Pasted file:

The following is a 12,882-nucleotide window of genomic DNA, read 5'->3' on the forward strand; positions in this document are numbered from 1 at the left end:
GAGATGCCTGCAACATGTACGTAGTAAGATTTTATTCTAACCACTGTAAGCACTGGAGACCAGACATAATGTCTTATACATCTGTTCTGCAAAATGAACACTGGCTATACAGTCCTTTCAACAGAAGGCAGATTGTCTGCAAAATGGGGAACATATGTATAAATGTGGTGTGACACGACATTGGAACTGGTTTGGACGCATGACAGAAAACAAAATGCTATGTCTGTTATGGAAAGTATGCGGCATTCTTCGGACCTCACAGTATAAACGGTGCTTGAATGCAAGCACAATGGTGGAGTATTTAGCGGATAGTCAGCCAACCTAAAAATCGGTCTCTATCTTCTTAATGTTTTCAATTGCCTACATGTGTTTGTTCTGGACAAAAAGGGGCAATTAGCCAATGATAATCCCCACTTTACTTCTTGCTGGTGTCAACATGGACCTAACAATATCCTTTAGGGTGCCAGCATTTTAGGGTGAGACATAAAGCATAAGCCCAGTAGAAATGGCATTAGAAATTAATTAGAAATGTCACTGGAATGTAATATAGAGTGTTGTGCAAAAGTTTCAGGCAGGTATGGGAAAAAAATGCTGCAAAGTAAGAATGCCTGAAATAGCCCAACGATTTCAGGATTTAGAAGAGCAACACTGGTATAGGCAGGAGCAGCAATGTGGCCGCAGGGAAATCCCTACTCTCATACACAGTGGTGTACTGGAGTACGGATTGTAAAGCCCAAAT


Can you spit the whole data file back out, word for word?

The following is a 12,882-nucleotide window of genomic DNA, read 5'->3' on the forward strand; positions in this document are numbered from 1 at the left end:
GAGATGCCTGCAACATGTACGTAGTAAGATTTTATTCTAACCACTGTAAGCACTGGAGACCAGACATAATGTCTTATACATCTGTTCTGCAAAATGAACACTGGCTATACAGTCCTTTCAACAGAAGGCAGATTGTCTGCAAAATGGGGAACATATGTATAAATGTGGTGTGACACGACATTGGAACTGGTTTGGACGCATGACAGAAAACAAAATGCTATGTCTGTTATGGAAAGTATGCGGCATTCTTCGGACCTCACAGTATAAACGGTGCTTGAATGCAAGCACAATGGTGGAGTATTTAGCGGATAGTCAGCCAACCTAAAAATCGGTCTCTATCTTCTTAATGTTTTCAATTGCCTACATGTGTTTGTTCTGGACAAAAAGGGGCAATTAGCCAATGATAATCCCCACTTTACTTCTTGCTGGTGTCAACATGGACCTAACAATATCCTTTAGGGTGCCAGCATTTTAGGGTGAGACATAAAGCATAAGCCCAGTAGAAATGGCATTAGAAATTAATTAGAAATGTCACTGGAATGTAATATAGAGTGTTGTGCAAAAGTTTCAGGCAGGTATGGGAAAAAAATGCTGCAAAGTAAGAATGCCTGAAATAGCCCAACGATTTCAGGATTTAGAAGAGCAACACTGGTATAGGCAGGAGCAGCAATGTGGCCGCAGGGAAATCCCTACTCTCATACACAGTGGTGTACTGGAGTACGGATTGTAAAGCCCAAAT